Competing hate crimes bills see support from Arkansas residents, challenges from legislature

Politics

LITTLE ROCK, Ark. – Hate crimes laws have become a hot topic again at the Arkansas State Capitol, and after recent events across the country and in the state, lawmakers and advocates are urging the General Assembly to pass a comprehensive hate crimes law. 

State Senator Jim Hendren filed his bill, SB3, before the session and says recent events have put the legislature on notice.

“This made it clear to the legislature that for us to adjourn, in this environment, without a hate crime bill, and be one of the only states without it, would be a failure,” Hendren explained.

Several groups held rally held at the capitol on Thursday to encourage lawmakers to pass a hate crimes bill. Joshua Ang Price with the Asian-American, Pacific Islanders Caucus said that after a Vietnamese man was assaulted in Hot Springs, it was evident Arkansas needed something to protect citizens and visitors of the state.

“We cannot have anybody feel afraid walking on the street, waiting for the Uber, going to the grocery store, that they may be targeted just for being who they are,” Price said.

Hot Springs passed a resolution supporting any hate crimes bill that would come from the General Assembly earlier this year. City board director Erin Holliday brought it before the city council and said visitors to the Natural State will especially take notice.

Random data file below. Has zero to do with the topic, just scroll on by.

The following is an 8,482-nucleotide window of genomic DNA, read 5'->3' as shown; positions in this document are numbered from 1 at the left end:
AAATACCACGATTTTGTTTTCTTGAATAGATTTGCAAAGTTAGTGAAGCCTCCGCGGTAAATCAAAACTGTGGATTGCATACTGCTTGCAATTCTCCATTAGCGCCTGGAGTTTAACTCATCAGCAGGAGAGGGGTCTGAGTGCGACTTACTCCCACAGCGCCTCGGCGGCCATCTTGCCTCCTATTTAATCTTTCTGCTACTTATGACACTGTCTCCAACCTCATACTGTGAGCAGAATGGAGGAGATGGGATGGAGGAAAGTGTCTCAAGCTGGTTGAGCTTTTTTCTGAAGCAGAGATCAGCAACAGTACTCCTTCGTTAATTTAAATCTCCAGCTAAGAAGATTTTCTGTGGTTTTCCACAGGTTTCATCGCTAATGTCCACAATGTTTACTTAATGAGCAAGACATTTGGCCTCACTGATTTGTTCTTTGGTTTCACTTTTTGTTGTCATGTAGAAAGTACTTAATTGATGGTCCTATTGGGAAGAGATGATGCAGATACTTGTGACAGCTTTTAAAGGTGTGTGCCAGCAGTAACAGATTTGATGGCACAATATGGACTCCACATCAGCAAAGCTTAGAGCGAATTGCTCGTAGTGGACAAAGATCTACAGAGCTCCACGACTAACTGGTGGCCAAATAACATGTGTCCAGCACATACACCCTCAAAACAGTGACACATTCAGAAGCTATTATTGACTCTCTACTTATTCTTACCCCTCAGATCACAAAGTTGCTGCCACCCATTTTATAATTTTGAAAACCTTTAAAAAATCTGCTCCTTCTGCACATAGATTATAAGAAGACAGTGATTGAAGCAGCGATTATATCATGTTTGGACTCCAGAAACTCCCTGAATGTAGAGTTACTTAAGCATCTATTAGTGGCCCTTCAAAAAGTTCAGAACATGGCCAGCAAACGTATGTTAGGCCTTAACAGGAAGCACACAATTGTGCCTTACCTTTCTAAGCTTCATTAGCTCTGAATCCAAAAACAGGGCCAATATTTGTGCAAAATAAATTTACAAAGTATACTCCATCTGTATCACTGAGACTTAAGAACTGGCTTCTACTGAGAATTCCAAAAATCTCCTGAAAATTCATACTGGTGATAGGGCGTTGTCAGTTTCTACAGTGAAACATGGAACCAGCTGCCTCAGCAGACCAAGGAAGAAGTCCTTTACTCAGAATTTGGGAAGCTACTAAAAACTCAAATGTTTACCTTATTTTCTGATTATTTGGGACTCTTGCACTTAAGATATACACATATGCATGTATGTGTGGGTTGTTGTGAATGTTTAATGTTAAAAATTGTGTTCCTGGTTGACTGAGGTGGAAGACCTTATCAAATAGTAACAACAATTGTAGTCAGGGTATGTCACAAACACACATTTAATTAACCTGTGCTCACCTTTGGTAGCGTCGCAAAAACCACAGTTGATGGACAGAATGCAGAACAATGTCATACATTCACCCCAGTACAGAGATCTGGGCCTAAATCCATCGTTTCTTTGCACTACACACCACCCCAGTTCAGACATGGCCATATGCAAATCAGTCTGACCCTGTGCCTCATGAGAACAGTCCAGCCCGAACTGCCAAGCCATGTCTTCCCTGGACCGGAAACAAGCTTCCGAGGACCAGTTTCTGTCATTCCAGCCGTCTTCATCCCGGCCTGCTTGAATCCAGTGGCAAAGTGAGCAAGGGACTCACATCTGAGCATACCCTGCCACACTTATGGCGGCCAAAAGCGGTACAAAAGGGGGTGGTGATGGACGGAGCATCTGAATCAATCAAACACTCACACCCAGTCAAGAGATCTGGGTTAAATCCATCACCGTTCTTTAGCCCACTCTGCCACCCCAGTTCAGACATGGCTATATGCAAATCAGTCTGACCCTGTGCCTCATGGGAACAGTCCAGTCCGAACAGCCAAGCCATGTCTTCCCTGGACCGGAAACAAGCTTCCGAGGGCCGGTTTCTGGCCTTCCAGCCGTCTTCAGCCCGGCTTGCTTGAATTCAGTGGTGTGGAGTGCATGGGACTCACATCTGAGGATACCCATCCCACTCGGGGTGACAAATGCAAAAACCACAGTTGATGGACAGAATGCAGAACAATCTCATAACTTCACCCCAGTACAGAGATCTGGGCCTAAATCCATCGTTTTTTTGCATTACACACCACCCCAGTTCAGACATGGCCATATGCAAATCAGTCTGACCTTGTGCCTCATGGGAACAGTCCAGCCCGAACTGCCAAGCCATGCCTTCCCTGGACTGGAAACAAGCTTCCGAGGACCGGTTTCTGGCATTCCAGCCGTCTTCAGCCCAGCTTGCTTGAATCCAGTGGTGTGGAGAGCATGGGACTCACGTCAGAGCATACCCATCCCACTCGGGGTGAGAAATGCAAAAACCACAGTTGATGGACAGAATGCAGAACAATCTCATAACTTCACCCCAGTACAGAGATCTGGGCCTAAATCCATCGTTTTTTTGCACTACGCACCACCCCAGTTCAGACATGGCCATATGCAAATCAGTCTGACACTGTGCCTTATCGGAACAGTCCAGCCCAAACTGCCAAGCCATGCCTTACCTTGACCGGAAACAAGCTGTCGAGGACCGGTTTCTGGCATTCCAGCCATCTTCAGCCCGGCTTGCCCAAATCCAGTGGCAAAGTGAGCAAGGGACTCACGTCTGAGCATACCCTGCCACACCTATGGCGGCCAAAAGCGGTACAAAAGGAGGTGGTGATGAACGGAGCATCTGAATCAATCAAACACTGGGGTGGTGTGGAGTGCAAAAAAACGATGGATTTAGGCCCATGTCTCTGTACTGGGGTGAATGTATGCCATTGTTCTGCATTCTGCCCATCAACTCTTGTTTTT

“By not having an anti-hate crimes law in Arkansas, we are sending a message that safety and protection or not our concern,” she told rally goers Thursday

Speaker of the House Matthew Shepherd and President Pro Temp of the Senate Jim Hickey filed SB622 on Wednesday. It’s a similar bill to SB3 but is different in how it defines groups of people.

Hendren said the bill’s definitions are a too broad, but Shepherd contends every single class of people is covered, even if newer groups of people pop up in the future.

“Once we enact it, it’s there. You’re covered. Every class, every category, every group is covered, across-the-board, and really isn’t that the way it supposed to be,” the speaker noted.

The other major difference between the bills is how punishment is carried out for those violating the proposed laws. SB3 adds sentence enhancements to prison terms, while SB622 says 80 percent of a prison term must be served before being eligible for parole.

 “Law enforcement, I think, will tell you that’s pretty strong, so our bill is more comprehensive and it’s actually more severe,” Sheperd said.

Proponents of a hate crimes bill say something must be passed in this regular session.

“We definitely, definitely need an inclusive hate crimes bill in our state,” Price said. “A comprehensive hate crimes bill that’s going to protect everyone in our state.”

Both SB3 and SB622 have been assigned to the Senate Judiciary committee where several members have been outspoken in their opposition of hate crime laws in the past.

Governor Asa Hutchinson has shown support for a measure, both in his State of the State address and when he recently signed an Arkansas “Stand Your Ground” bill into law.

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